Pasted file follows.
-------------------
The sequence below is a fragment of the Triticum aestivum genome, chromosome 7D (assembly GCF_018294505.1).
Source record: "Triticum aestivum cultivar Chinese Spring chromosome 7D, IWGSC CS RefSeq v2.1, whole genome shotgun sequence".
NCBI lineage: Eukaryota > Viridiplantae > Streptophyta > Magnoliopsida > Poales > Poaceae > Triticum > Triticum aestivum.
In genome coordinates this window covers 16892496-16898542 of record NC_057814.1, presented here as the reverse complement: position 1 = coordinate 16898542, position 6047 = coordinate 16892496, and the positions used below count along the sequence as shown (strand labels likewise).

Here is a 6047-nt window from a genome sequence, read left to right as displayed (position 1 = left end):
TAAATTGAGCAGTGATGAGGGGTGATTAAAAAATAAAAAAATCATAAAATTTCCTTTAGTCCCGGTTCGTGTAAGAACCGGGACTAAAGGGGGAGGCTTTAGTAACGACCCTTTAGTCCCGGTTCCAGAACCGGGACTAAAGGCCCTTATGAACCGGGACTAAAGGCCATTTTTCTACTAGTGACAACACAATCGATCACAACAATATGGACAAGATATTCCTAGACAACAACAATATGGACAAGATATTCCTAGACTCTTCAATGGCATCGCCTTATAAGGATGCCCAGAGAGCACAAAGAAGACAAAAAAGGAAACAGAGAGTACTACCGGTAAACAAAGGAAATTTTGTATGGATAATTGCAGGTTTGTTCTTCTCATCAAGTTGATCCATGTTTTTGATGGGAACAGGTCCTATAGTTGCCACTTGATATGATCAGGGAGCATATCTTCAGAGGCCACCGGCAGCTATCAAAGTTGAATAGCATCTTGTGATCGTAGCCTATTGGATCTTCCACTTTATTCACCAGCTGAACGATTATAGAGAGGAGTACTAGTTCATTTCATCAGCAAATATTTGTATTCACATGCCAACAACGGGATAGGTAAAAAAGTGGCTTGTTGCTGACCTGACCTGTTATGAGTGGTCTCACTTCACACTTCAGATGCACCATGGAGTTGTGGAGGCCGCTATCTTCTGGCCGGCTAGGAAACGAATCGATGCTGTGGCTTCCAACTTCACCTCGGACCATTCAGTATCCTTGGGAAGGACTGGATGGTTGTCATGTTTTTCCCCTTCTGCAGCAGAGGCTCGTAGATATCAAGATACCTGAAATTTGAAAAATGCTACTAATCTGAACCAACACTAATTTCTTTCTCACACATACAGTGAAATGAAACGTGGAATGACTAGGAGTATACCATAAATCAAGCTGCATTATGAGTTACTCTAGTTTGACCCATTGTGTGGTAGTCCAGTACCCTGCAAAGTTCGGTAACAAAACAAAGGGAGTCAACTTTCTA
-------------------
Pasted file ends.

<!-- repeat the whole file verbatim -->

The sequence below is a fragment of the Triticum aestivum genome, chromosome 7D (assembly GCF_018294505.1).
Source record: "Triticum aestivum cultivar Chinese Spring chromosome 7D, IWGSC CS RefSeq v2.1, whole genome shotgun sequence".
NCBI lineage: Eukaryota > Viridiplantae > Streptophyta > Magnoliopsida > Poales > Poaceae > Triticum > Triticum aestivum.
In genome coordinates this window covers 16892496-16898542 of record NC_057814.1, presented here as the reverse complement: position 1 = coordinate 16898542, position 6047 = coordinate 16892496, and the positions used below count along the sequence as shown (strand labels likewise).

Here is a 6047-nt window from a genome sequence, read left to right as displayed (position 1 = left end):
TAAATTGAGCAGTGATGAGGGGTGATTAAAAAATAAAAAAATCATAAAATTTCCTTTAGTCCCGGTTCGTGTAAGAACCGGGACTAAAGGGGGAGGCTTTAGTAACGACCCTTTAGTCCCGGTTCCAGAACCGGGACTAAAGGCCCTTATGAACCGGGACTAAAGGCCATTTTTCTACTAGTGACAACACAATCGATCACAACAATATGGACAAGATATTCCTAGACAACAACAATATGGACAAGATATTCCTAGACTCTTCAATGGCATCGCCTTATAAGGATGCCCAGAGAGCACAAAGAAGACAAAAAAGGAAACAGAGAGTACTACCGGTAAACAAAGGAAATTTTGTATGGATAATTGCAGGTTTGTTCTTCTCATCAAGTTGATCCATGTTTTTGATGGGAACAGGTCCTATAGTTGCCACTTGATATGATCAGGGAGCATATCTTCAGAGGCCACCGGCAGCTATCAAAGTTGAATAGCATCTTGTGATCGTAGCCTATTGGATCTTCCACTTTATTCACCAGCTGAACGATTATAGAGAGGAGTACTAGTTCATTTCATCAGCAAATATTTGTATTCACATGCCAACAACGGGATAGGTAAAAAAGTGGCTTGTTGCTGACCTGACCTGTTATGAGTGGTCTCACTTCACACTTCAGATGCACCATGGAGTTGTGGAGGCCGCTATCTTCTGGCCGGCTAGGAAACGAATCGATGCTGTGGCTTCCAACTTCACCTCGGACCATTCAGTATCCTTGGGAAGGACTGGATGGTTGTCATGTTTTTCCCCTTCTGCAGCAGAGGCTCGTAGATATCAAGATACCTGAAATTTGAAAAATGCTACTAATCTGAACCAACACTAATTTCTTTCTCACACATACAGTGAAATGAAACGTGGAATGACTAGGAGTATACCATAAATCAAGCTGCATTATGAGTTACTCTAGTTTGACCCATTGTGTGGTAGTCCAGTACCCTGCAAAGTTCGGTAACAAAACAAAGGGAGTCAACTTTCTA